No, that question wasn’t planted

The soldier says he asked it on his own.

Harley at Tacitus points to this little item from Editor & Publisher, which in turn reports on a story about to appear in Time.

Rememeber the right-bloggic foofaraw about the fact that the soldier’s question about armor for vehicles in Iraq — the one to which Rumsfeld gave so witless and heartless a response — had been planted by a reporter?

Well, guess what? It wasn’t, according to the soldier who asked it. In fact, he showed the draft of the question to the reporter, an “embed” he knew well, and the reporter’s only suggestion was to tone it down.

I agree with the principle that bloggers have no particular obligation to cover things. It’s fair to use selectivity, and especially selective outrage, as an index of bias, but there’s no ethical obligation for a blogger to be unbiased.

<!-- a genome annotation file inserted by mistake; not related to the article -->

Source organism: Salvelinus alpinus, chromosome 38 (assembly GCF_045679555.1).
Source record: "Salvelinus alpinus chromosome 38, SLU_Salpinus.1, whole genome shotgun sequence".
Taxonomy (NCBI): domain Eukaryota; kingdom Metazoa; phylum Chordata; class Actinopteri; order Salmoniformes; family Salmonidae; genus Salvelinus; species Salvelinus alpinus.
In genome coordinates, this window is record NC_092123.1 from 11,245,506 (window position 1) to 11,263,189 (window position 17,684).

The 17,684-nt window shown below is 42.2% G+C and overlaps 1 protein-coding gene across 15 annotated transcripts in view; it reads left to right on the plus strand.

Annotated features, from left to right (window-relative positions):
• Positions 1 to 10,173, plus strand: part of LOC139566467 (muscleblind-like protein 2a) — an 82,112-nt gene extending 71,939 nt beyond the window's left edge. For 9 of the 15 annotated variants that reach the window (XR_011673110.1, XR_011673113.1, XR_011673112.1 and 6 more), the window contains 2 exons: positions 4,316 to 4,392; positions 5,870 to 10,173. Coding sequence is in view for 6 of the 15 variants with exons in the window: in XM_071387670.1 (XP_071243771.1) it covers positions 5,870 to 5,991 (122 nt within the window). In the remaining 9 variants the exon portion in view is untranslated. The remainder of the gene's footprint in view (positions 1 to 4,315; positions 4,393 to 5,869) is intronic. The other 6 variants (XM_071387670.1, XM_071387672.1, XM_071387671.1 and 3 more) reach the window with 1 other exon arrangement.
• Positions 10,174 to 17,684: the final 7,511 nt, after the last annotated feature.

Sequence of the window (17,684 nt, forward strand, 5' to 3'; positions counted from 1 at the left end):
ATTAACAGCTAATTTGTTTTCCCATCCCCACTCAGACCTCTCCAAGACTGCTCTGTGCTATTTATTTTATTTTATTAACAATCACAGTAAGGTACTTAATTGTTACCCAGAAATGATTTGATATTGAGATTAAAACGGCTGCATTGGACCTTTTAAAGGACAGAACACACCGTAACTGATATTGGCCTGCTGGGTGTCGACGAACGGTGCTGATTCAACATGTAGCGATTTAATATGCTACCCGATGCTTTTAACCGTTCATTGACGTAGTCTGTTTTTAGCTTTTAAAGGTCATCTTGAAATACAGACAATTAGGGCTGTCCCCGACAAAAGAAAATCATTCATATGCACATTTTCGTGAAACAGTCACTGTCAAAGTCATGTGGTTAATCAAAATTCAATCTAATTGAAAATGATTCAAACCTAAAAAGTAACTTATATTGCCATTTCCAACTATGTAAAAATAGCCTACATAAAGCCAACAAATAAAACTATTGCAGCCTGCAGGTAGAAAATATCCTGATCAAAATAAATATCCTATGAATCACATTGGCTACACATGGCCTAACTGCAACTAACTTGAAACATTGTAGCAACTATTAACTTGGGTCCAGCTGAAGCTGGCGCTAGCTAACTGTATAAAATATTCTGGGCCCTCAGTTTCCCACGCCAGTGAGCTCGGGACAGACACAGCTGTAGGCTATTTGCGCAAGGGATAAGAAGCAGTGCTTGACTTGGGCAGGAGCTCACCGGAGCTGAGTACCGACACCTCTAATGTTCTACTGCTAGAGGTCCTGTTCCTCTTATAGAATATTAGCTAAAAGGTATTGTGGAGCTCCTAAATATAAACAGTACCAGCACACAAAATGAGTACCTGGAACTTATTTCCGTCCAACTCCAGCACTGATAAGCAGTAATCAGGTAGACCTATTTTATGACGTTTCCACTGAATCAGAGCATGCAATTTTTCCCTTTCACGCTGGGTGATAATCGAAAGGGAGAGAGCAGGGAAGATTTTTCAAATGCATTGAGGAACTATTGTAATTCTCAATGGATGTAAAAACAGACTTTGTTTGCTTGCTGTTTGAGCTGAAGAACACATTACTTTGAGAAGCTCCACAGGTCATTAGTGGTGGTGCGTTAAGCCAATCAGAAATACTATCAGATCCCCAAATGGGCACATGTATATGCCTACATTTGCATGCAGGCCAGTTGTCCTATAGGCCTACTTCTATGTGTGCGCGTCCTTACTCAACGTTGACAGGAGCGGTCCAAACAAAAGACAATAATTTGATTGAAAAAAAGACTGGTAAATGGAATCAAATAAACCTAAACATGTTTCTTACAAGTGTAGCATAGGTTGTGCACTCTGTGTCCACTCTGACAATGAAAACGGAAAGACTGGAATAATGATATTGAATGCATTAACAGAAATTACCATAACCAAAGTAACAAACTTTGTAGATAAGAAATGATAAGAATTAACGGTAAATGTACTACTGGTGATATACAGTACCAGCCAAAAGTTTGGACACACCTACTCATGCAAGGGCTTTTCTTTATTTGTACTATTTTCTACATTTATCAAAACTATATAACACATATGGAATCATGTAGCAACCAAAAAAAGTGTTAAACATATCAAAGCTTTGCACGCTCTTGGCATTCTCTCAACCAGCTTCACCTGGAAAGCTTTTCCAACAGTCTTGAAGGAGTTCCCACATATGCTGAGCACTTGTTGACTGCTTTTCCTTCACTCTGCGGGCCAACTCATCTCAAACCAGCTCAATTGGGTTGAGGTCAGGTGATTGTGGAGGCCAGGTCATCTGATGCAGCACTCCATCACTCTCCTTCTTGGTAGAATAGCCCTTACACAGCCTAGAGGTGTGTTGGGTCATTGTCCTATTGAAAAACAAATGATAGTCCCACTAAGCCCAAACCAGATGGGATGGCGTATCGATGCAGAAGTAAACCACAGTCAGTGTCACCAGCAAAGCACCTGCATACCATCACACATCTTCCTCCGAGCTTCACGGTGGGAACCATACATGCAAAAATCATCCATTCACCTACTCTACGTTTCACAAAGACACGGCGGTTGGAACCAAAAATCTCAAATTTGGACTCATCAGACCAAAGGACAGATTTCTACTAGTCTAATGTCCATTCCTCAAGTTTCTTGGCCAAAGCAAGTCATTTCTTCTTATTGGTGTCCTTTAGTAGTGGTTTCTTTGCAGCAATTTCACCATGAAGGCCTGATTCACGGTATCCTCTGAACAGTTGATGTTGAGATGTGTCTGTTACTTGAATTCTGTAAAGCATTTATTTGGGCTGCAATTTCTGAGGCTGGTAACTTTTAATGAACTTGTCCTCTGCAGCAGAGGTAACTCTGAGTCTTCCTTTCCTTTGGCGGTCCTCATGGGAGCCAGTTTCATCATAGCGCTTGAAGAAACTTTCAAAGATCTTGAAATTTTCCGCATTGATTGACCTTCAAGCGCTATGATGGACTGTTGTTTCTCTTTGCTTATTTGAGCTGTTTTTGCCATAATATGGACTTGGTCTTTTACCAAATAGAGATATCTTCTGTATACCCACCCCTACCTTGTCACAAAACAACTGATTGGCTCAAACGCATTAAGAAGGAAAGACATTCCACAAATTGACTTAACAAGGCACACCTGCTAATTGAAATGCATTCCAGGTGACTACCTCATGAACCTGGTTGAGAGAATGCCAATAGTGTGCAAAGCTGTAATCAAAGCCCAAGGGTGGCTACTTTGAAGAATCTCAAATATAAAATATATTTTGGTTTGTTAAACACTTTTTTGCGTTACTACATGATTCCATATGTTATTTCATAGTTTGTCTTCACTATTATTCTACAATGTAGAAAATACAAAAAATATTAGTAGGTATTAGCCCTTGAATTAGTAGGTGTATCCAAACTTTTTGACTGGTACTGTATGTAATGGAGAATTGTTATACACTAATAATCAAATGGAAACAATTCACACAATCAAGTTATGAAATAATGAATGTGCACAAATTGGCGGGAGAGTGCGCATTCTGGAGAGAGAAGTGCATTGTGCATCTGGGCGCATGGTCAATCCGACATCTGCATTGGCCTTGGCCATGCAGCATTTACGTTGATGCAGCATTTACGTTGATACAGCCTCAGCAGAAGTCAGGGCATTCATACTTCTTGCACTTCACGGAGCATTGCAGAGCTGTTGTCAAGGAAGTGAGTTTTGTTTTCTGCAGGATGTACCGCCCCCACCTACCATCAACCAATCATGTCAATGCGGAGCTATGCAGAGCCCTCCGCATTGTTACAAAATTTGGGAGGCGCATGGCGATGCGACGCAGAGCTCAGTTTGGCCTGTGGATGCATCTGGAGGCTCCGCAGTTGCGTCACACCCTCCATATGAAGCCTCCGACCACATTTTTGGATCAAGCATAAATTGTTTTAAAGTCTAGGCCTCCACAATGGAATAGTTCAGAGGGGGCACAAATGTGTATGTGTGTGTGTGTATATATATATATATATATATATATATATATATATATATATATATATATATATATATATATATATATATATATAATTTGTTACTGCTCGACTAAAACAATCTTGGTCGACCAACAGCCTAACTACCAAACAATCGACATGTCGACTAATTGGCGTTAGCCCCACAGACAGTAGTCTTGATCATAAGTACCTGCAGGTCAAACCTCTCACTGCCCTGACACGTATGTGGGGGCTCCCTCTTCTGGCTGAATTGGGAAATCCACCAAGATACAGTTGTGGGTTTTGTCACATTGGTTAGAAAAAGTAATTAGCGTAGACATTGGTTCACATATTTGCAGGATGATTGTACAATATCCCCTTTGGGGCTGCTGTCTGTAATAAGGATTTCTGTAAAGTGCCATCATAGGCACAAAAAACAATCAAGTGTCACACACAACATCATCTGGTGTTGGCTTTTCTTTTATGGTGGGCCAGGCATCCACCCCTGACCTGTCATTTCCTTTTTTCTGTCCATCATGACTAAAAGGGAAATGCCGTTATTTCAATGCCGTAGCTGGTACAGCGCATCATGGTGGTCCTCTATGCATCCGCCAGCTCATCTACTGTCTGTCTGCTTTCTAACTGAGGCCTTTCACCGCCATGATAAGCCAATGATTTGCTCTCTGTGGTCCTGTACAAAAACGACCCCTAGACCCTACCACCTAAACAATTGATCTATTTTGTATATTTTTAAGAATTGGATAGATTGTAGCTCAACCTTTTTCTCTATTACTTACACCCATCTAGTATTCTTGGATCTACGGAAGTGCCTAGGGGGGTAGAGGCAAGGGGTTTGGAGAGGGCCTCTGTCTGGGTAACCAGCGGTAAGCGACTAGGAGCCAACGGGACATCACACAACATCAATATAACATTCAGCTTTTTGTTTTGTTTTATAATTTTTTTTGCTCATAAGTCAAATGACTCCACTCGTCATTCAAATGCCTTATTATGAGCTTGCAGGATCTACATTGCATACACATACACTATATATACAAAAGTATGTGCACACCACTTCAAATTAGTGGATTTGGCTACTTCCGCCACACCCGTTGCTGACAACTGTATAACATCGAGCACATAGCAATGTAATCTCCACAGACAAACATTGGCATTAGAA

However, when someone has mentioned a story, especially an explosive one such as this, there is, I think, an absolute obligation to report on the debunking. Drudge, of course, is the lowest form of animal life, and never retracts. But how about the rest of you, fellas? Come on, you know who you are.

[Of course, this takes nothing away from Roger Ailes’s point that the important thing wasn’t who wrote the question but why Rummy gave such a dimwit answer.]

Author: Mark Kleiman

Professor of Public Policy at the NYU Marron Institute for Urban Management and editor of the Journal of Drug Policy Analysis. Teaches about the methods of policy analysis about drug abuse control and crime control policy, working out the implications of two principles: that swift and certain sanctions don't have to be severe to be effective, and that well-designed threats usually don't have to be carried out. Books: Drugs and Drug Policy: What Everyone Needs to Know (with Jonathan Caulkins and Angela Hawken) When Brute Force Fails: How to Have Less Crime and Less Punishment (Princeton, 2009; named one of the "books of the year" by The Economist Against Excess: Drug Policy for Results (Basic, 1993) Marijuana: Costs of Abuse, Costs of Control (Greenwood, 1989) UCLA Homepage Curriculum Vitae Contact: